Mark Cuban shares 2 unusual ways for any student to earn some cash on the side

Mark Cuban was a money-maker from the get-go.

He was selling sets of garbage bags at age 12, making impressive profits off of postage stamps at age 16, and giving disco lessons to campus sorority members for $US25 an hour during his time at Indiana University.

He never lost his uncanny ability to make money, and is a billionaire today because of it.

In a 2012 post on his personal blog, Blog Maverick, the entrepreneur shared two unusual, yet creative, ways any student — high school or college — can make more than minimum wage: selling shoelaces, and programming all-in-one TV remote controls.

Making money does not have to be fancy or complicated. All it takes is hard work and customer service, Cuban emphasises.

“I guarantee you that if you go to the parking lot of any high school or college football game with a bunch of shoelaces in team colours that you bought for two bucks a pop, and put up a sign and two chairs, you can make money,” he writes.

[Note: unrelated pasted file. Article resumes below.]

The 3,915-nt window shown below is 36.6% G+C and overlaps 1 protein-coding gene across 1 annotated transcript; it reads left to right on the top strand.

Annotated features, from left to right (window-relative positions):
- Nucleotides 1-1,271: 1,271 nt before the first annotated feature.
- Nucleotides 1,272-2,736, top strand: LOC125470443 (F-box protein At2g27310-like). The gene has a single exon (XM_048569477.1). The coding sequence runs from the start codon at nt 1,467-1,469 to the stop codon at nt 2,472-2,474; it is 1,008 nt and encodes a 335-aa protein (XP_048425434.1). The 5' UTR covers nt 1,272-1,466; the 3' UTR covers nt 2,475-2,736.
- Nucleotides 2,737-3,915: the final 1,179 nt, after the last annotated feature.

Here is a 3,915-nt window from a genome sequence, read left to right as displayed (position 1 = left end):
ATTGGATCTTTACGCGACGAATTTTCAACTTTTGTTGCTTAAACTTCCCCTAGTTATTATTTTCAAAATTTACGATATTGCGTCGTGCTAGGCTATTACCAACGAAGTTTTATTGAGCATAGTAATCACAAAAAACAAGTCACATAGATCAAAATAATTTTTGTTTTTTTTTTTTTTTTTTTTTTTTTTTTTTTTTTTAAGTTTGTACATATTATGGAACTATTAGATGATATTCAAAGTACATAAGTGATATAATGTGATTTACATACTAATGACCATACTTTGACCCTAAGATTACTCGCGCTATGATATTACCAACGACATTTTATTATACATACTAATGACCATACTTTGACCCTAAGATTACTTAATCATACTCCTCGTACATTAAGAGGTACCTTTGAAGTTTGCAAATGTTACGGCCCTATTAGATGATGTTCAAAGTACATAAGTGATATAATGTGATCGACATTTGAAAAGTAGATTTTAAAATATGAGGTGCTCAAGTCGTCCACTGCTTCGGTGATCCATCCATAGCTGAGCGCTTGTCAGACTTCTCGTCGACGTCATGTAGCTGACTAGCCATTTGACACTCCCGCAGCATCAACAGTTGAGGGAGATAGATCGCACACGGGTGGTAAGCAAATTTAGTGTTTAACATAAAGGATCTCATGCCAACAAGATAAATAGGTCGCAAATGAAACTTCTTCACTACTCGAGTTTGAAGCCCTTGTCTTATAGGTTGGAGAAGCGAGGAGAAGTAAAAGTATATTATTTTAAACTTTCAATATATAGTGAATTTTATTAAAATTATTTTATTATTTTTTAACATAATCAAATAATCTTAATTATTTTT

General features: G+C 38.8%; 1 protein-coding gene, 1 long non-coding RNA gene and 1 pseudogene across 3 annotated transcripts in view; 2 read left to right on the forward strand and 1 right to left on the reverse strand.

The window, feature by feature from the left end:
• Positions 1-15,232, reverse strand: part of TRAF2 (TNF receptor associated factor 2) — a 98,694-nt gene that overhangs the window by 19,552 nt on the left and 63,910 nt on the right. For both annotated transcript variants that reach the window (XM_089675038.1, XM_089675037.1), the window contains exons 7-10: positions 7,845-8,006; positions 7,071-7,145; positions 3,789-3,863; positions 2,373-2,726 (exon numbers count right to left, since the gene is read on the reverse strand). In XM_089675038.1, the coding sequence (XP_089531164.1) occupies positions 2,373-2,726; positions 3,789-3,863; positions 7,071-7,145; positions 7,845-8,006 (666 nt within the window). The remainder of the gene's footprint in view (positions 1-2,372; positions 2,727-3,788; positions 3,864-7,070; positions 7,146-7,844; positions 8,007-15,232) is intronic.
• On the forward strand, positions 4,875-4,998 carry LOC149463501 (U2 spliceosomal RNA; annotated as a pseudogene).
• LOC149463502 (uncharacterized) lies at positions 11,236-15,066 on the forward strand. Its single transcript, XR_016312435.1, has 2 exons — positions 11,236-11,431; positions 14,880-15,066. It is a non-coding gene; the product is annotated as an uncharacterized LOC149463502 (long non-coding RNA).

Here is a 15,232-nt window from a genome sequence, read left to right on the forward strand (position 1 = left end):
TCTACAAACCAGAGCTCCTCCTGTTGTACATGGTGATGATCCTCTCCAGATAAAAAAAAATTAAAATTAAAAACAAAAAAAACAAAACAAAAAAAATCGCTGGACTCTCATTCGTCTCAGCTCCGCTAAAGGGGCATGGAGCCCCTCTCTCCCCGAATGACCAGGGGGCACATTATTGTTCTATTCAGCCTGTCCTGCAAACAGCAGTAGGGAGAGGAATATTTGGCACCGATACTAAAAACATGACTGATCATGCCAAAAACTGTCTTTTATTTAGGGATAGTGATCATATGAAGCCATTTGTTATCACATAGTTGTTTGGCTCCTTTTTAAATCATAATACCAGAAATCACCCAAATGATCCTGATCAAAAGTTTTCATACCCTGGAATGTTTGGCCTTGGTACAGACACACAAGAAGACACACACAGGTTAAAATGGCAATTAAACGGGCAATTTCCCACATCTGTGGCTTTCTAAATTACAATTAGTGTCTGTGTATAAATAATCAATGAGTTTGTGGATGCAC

Don’t stop at football games, the entrepreneur says: “Go to wherever there are people in your community. Flea Market. Basketball Game. Dance recital. Wherever people who go to your school show up, you show up.”

As for programming remote controls, this takes more effort and skill, but can reap generous profits because it solves a fundamental problem that many people face, Cuban explains: “People are buying a single remote control to replace all the remotes they have. No one really wants to take the time to figure out all the options. No one wants to take the time to learn how to program the stupid remote.”

As soon as you become an expert in programming the remotes, you take a stack of business cards with your information on them to the local electronics stores, Cuban says: “Go to all the stores and tell them that their customers will be far happier if they send them to you to program the remote. You will program it exactly like they want it, connecting to any and all devices. All the store has to do is let you put up a stack of cards next to the remote control, and maybe a little sign.”

While Cuban’s ideas are out-of-the-box, he has made a career out of forward-thinking and innovative ideas. If it worked for him, it may work for you.

“To solve your big money problems, sometimes you only need to solve simple problems,” he writes. “Sometimes you just need to be creative.”

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